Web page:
Lysa, thank you for being willing to open your self up to the world and share a common struggle-weight, and the underlying cause of it all. I known the feeling of eating a gallon of ice cream in two days and the horrible guilt that comes with it.
    Realizing that you, I, and others are trying to satisfy a God craving with something temporary is the first step. I am looking forward to your webcast bible study based on your book Made to Crave. For many, that will be the next step.

    December 30, 2010 at 11:15 am |
  6. Heather

    Thanks Lysa, great article! Filling up on God reaps multiple blessings. Love Proverbs 31 Ministries too.

    December 30, 2010 at 11:15 am |
  7. Veronica

    Very true! And here is another article that talks about the connection between our tendency to overeat and a lack of spiritual fulfillment: http://www.kabtoday.com/epaper_eng/content/view/epaper/7396/(page)/4/(article)/7414

    December 30, 2010 at 11:15 am |
  8. frank

    The world is FULL of angry atheists

    December 30, 2010 at 11:14 am |
    • Mister Earl

      Yes, the world is absolutely full of angry atheists. That's a good thing, though. You see, angry atheists are just... angry. The most threatening thing an angry atheist is going to do is... complain. Now when you have angry theists, that's when the problems come around. Then you have abortion doctors being shot, children being left to suffer without medical care based on abhorrent beliefs, and crazy people blowing themselves up.

      December 30, 2010 at 11:18 am |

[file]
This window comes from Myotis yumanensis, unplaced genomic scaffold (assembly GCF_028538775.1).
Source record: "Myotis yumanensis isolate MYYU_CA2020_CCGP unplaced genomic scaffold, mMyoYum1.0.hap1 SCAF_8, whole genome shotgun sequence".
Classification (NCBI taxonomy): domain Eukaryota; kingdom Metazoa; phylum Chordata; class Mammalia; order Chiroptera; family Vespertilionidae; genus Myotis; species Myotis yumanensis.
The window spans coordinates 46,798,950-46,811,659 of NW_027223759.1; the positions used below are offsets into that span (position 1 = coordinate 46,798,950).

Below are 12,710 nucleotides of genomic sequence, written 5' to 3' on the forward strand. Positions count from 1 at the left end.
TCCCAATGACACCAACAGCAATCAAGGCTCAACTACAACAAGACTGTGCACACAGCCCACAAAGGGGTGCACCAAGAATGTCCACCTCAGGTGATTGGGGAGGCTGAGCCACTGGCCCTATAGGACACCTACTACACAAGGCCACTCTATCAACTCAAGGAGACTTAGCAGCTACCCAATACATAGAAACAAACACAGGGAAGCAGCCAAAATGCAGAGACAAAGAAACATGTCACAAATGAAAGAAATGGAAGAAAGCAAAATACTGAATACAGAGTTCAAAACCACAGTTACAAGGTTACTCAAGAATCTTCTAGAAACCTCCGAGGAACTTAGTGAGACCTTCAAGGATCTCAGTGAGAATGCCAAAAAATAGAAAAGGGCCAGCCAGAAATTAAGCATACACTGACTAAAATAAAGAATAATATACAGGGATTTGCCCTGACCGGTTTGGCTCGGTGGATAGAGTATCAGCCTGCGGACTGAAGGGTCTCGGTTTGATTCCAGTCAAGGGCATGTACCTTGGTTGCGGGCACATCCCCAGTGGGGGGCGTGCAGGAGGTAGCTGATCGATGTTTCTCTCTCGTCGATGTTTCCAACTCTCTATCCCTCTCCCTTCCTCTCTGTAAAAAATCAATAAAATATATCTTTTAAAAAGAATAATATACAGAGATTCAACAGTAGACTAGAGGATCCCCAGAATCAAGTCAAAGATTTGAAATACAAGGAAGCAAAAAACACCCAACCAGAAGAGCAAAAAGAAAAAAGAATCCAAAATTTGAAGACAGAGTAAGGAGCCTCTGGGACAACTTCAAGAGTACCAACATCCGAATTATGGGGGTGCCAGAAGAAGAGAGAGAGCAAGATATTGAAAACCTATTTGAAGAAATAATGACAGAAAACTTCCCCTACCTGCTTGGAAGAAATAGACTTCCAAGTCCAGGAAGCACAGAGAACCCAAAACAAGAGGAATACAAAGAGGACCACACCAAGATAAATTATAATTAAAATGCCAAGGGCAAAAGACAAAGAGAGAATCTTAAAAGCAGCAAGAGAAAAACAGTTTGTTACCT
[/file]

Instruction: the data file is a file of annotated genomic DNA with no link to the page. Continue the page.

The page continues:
• IntegralReality

      We're not angry, we are rational.
      I'm sorry that The Enlightenment passed you over.

      December 30, 2010 at 11:54 am |
  9. RiptAway

    So some fat chick who ate too much and didn't exercise because she was probably lazy, got mad at a made-up wizard in the sky? And this is front page news for CNN? I'm confused

    December 30, 2010 at 11:14 am |
  10. BuddhaBoy

    It's easier to vanquish your demons only after you've embraced them.

    December 30, 2010 at 11:14 am |
  11. RUSH

    mmm pumpkin seeds

    December 30, 2010 at 11:10 am |
  12. DevinC

    I always find it sad how the naysayers come out of the woodworks to call people crazy to believe in God. There's always a few well intentioned believers who try to add something or quote a scripture which never helps anything. Thanks to those who have nothing to say except that there is a sovereign God who madly loves his people. There's so much hurt in the world, how is there a Loving God blah blah blah blah blah. There are also millions of people who have given there lives in humility and belief who are reaching said people. To those people, God is as real as the ground they walk on. Most legit believers are too humble and prayerful to bother taking up for God on this stupid website. It takes a lot of humility to experience the living God, needless to say a lot of Christianity totally misses that boat. Seek the heart of Jesus.

    December 30, 2010 at 11:10 am |
  13. Heidi

    I appreciate your transparency and what you're doing to help others while pointing them to God. Great article!

    December 30, 2010 at 11:10 am |
  14. Loren

    Amazing how poorly the Christian churches do at explaining how God relates to our lives. It's very simple - when Adam and Eve were sent from Eden, we became responsible for ourselves and God would no longer intercede directly in our lives. It does not mean that God doesn't exist or he doesn't affect the world around us, but it is only through our acceptance of Him and our acceptance of our responsibility for what we do that God will be seen in our lives.